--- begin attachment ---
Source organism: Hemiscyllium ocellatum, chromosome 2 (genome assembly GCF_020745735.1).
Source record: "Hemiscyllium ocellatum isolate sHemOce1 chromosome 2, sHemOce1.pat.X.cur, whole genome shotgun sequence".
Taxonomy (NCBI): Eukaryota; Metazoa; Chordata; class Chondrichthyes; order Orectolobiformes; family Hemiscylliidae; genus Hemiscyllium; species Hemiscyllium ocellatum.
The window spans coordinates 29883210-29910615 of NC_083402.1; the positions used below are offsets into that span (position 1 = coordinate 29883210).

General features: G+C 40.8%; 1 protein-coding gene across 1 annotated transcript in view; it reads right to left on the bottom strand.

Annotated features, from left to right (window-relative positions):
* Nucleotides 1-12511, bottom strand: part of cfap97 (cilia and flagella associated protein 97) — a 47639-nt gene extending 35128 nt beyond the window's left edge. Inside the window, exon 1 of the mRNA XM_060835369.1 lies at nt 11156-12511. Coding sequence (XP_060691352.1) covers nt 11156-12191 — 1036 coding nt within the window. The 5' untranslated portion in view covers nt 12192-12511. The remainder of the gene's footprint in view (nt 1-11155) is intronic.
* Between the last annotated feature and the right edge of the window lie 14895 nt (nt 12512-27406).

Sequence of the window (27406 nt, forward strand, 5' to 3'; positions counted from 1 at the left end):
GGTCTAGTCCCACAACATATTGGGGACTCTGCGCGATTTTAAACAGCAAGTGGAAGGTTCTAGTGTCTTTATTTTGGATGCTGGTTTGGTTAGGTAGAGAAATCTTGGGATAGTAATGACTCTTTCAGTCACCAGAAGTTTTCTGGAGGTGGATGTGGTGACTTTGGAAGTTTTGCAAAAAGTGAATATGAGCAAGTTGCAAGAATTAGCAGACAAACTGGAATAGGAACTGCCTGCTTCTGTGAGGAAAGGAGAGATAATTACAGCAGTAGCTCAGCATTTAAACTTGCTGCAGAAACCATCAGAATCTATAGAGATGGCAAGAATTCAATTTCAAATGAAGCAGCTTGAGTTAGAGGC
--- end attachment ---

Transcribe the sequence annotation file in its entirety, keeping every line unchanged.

Source organism: Hemiscyllium ocellatum, chromosome 2 (genome assembly GCF_020745735.1).
Source record: "Hemiscyllium ocellatum isolate sHemOce1 chromosome 2, sHemOce1.pat.X.cur, whole genome shotgun sequence".
Taxonomy (NCBI): Eukaryota; Metazoa; Chordata; class Chondrichthyes; order Orectolobiformes; family Hemiscylliidae; genus Hemiscyllium; species Hemiscyllium ocellatum.
The window spans coordinates 29883210-29910615 of NC_083402.1; the positions used below are offsets into that span (position 1 = coordinate 29883210).

General features: G+C 40.8%; 1 protein-coding gene across 1 annotated transcript in view; it reads right to left on the bottom strand.

Annotated features, from left to right (window-relative positions):
* Nucleotides 1-12511, bottom strand: part of cfap97 (cilia and flagella associated protein 97) — a 47639-nt gene extending 35128 nt beyond the window's left edge. Inside the window, exon 1 of the mRNA XM_060835369.1 lies at nt 11156-12511. Coding sequence (XP_060691352.1) covers nt 11156-12191 — 1036 coding nt within the window. The 5' untranslated portion in view covers nt 12192-12511. The remainder of the gene's footprint in view (nt 1-11155) is intronic.
* Between the last annotated feature and the right edge of the window lie 14895 nt (nt 12512-27406).

Sequence of the window (27406 nt, forward strand, 5' to 3'; positions counted from 1 at the left end):
GGTCTAGTCCCACAACATATTGGGGACTCTGCGCGATTTTAAACAGCAAGTGGAAGGTTCTAGTGTCTTTATTTTGGATGCTGGTTTGGTTAGGTAGAGAAATCTTGGGATAGTAATGACTCTTTCAGTCACCAGAAGTTTTCTGGAGGTGGATGTGGTGACTTTGGAAGTTTTGCAAAAAGTGAATATGAGCAAGTTGCAAGAATTAGCAGACAAACTGGAATAGGAACTGCCTGCTTCTGTGAGGAAAGGAGAGATAATTACAGCAGTAGCTCAGCATTTAAACTTGCTGCAGAAACCATCAGAATCTATAGAGATGGCAAGAATTCAATTTCAAATGAAGCAGCTTGAGTTAGAGGC